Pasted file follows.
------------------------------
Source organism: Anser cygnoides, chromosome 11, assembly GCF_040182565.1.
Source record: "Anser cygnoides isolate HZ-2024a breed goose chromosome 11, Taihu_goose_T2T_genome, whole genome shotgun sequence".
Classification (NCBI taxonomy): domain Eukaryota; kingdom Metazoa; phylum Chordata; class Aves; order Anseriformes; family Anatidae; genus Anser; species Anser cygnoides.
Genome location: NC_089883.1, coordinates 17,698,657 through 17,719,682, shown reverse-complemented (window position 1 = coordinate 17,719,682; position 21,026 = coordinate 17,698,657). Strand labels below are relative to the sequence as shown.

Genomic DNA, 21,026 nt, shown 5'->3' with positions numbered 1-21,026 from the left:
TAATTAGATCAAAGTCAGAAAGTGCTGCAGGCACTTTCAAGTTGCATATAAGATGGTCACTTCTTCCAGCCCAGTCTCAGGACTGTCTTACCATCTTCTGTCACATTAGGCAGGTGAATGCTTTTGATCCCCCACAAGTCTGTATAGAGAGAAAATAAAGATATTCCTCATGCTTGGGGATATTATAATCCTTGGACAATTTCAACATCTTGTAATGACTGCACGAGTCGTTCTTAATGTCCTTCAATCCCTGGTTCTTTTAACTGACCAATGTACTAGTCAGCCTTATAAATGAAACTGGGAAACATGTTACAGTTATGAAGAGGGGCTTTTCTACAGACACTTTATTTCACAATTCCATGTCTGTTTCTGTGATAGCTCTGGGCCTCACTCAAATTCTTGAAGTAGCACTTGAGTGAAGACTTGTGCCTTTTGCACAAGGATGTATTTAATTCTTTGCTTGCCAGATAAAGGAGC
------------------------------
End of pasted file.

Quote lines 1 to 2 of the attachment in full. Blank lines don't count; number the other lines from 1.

Source organism: Anser cygnoides, chromosome 11, assembly GCF_040182565.1.
Source record: "Anser cygnoides isolate HZ-2024a breed goose chromosome 11, Taihu_goose_T2T_genome, whole genome shotgun sequence".